Tourism is still heavily restricted in much of Asia, though. Same for Canada, the United Kingdom and many other destinations.
Would-be international travelers from Atlanta also have to navigate a confusing, constantly shifting maze of restrictions as governments around the world try to gauge the spread of COVID-19 variants and whether visitors have been vaccinated.
Countries are reopening, “but it’s not something that’s black and white. It’s a very fluid situation,” said Claire Murdock, a travel specialist at AAA.
There could be one requirement in place today, but “it might change tomorrow,” she said, adding it’s never been more challenging in her 25 years in the industry.
By April, international flights at Atlanta’s Hartsfield-Jackson had recovered to nearly 50% of 2019 levels, compared with a 95% plunge a year earlier. But the volume of international passengers was still down nearly 75% this spring.
Some countries that have reopened require negative COVID-19 tests to be exempt from quarantines. But the timing of the tests varies — it could be 24, 48 or 72 hours before arrival, depending on the destination. Some countries exempt travelers who are vaccinated, while other countries don’t.
Then there’s the risk of testing positive before returning — and being stuck in a foreign country, unable to fly back home due to U.S. entry restrictions.
European countries with economies that depend heavily on tourism were among the first to reopen their borders — including Italy, Greece, Spain, Portugal and France.
The European Union on June 18 encouraged other member countries to reopen, putting the United States on its list of countries for which travel restrictions should be lifted. The Netherlands on Thursday became the latest to lift its ban on American tourists.
But each of the EU’s 27 member countries has the final say on whether to reopen — and what rules it wants in place.
Germany lifted restrictions on travel from the U.S. on June 20. This week, though, Chancellor Angela Merkel raised concerns about the delta variant, saying Europe is “on thin ice” and pushed for unified quarantine requirements for travelers from countries where the variant is prevalent, according to news reports.
At present, you can fly to Germany without getting tested for COVID-19 if you bring proof of vaccination that complies with German requirements. But in order to fly back home to the United States you must present a negative test taken during the trip.
Travel industry officials have lobbied for the lifting of travel restrictions between the U.S. and the U.K., a key travel corridor for corporate travel in particular. But U.K. Prime Minister Boris Johnson recently extended lockdown rules due to the delta variant. The U.K. requires travelers from the U.S., currently on a list of “amber” or moderate risk countries, to self-quarantine for at least 10 days, or five days with pre-booked COVID-19 testing.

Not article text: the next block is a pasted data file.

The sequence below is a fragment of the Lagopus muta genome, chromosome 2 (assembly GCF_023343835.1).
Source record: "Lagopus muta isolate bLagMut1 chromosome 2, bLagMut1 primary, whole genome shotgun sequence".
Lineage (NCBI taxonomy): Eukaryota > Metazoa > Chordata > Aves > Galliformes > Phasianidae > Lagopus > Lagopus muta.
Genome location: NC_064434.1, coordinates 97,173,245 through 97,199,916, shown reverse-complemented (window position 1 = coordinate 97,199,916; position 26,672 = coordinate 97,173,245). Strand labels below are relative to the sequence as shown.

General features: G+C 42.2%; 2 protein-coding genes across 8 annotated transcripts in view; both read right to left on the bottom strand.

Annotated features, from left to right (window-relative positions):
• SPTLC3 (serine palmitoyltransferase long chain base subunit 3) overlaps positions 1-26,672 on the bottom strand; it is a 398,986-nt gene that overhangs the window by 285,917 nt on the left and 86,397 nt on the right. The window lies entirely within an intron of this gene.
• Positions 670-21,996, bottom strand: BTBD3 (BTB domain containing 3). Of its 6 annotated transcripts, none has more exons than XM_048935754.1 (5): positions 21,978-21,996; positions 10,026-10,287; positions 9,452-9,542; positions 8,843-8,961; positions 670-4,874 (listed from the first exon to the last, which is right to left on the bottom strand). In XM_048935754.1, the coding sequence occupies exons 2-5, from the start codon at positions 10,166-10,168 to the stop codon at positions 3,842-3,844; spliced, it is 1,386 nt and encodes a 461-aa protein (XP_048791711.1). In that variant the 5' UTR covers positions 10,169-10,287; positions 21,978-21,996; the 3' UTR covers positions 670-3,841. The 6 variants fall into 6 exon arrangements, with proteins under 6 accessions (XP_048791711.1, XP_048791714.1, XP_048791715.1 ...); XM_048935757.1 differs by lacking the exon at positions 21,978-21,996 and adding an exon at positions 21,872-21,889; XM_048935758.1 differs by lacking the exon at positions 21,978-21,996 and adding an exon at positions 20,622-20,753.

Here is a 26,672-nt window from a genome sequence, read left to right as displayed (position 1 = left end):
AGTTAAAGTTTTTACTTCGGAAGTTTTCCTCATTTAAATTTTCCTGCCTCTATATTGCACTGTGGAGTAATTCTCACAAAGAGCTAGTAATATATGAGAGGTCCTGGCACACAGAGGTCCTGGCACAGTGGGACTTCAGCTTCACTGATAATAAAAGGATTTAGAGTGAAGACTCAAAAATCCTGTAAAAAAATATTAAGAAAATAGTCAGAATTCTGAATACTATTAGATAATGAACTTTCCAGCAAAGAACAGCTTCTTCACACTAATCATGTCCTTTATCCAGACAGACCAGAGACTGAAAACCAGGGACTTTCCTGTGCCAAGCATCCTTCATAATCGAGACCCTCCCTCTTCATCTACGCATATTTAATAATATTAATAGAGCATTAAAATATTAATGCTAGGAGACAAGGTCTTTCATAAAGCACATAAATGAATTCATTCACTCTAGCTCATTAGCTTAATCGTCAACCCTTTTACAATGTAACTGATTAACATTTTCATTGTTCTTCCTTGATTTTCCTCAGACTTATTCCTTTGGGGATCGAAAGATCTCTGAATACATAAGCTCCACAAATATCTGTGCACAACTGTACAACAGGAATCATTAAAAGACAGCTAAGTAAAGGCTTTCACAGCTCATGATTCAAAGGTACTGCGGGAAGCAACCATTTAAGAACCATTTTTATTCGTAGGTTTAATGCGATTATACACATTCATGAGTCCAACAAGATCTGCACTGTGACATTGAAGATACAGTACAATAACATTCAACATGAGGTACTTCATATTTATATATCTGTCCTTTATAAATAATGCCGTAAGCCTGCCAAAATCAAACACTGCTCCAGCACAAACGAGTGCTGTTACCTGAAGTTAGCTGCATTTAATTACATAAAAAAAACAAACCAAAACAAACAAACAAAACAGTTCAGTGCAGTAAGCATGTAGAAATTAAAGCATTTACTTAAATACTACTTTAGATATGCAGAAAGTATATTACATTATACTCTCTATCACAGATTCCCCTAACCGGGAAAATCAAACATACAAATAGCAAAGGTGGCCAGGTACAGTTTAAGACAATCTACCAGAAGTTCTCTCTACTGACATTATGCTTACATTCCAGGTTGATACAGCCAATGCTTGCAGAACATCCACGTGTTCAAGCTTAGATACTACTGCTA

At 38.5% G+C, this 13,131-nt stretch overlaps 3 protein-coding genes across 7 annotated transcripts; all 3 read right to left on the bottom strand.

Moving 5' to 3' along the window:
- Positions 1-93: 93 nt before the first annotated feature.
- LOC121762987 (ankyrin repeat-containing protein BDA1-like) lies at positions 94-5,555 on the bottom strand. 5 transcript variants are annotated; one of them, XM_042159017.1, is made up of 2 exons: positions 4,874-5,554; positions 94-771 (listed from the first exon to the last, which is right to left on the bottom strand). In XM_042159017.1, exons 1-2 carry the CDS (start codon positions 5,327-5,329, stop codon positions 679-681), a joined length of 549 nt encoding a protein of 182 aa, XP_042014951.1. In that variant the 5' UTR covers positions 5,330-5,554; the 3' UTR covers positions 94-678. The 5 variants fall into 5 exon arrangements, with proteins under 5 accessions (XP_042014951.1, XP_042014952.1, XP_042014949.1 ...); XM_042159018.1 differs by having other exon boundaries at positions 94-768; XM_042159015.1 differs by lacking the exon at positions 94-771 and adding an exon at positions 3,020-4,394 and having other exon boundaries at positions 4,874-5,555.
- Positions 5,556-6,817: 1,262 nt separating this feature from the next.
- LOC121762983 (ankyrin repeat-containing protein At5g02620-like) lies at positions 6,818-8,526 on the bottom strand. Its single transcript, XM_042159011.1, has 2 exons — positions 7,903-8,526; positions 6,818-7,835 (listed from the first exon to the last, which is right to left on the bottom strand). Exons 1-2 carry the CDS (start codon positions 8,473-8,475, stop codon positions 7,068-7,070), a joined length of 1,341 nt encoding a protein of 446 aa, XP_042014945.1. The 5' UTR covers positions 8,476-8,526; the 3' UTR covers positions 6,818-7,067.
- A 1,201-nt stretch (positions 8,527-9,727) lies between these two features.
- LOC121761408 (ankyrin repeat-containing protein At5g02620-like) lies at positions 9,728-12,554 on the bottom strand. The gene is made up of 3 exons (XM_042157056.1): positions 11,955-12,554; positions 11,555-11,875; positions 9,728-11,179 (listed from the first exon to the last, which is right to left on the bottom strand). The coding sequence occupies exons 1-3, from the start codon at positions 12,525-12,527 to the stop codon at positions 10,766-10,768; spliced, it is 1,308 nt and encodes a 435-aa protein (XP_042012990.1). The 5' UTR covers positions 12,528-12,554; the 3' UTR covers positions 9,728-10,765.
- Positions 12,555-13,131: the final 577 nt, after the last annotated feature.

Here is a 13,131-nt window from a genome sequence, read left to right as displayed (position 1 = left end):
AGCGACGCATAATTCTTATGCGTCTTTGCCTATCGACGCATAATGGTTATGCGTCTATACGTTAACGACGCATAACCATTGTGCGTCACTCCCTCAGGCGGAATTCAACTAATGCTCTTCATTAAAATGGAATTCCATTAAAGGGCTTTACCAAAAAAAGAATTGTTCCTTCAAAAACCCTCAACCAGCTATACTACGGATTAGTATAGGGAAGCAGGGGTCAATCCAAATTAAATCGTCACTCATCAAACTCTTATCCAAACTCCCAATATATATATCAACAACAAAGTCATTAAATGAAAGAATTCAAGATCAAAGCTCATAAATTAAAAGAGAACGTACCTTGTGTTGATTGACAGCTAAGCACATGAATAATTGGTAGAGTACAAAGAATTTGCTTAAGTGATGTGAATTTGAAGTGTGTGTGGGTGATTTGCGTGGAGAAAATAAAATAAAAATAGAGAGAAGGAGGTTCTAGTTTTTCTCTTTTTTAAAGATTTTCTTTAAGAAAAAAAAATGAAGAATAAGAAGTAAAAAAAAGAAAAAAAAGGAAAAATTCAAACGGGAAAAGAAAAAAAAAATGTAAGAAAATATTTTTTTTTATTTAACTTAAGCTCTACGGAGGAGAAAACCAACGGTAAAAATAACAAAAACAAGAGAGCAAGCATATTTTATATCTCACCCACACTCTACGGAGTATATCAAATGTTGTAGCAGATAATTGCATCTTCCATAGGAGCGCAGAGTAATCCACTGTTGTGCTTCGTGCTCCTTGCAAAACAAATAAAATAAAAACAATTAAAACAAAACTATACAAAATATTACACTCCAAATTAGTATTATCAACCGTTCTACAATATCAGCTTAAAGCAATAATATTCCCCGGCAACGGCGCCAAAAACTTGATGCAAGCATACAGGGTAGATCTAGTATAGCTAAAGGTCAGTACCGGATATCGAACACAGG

China requires quarantining upon arrival, Korea also has certain quarantine requirements and Japan has an entry ban in place. In South America, Brazil requires COVID-19 tests to enter the country, while Argentina is restricting entry.
Delta recently announced a shift in plans to relaunch a route to South Africa, opting to resume service from Atlanta to Johannesburg on Aug. 1 instead of a “triangle route” including Cape Town.
The reason: South Africa’s government would not approve Delta’s request to stop in Cape Town. In turn, the U.S. Department of Transportation denied the renewal of some South African Airways flight authorizations.
Some travelers have been barred from boarding cross-border flights because they don’t have the correct COVID-19 test to fulfill a particular country’s requirements. Updates to travel restrictions are so frequent that an EU website on the reopening is relying partly on automated translation.
“It’s not enough to say you can travel again. Travelers have to be confident in doing so,” said Mike McCormick, co-founder of a travel industry coalition advocating for the reopening of borders and common standards for digital health certificates.
Airlines and other travel companies have developed extensive collections of maps with travel restriction information and links to different countries’ websites — all aimed at making it easier for travelers to navigate through different documents and rules, then stay on top of any changes until the time of their trip.
Delta, the dominant carrier at Atlanta’s airport, sells passengers COVID-19 test kits they can take with them on trips to get results for their return flight home. Delta also has developed a system for digital health credentials which can verify test results.
With health credential verification a new part of the check-in process, AAA’s Murdock said travelers should get to the airport three hours before an international flight.
Resources on international travel restrictions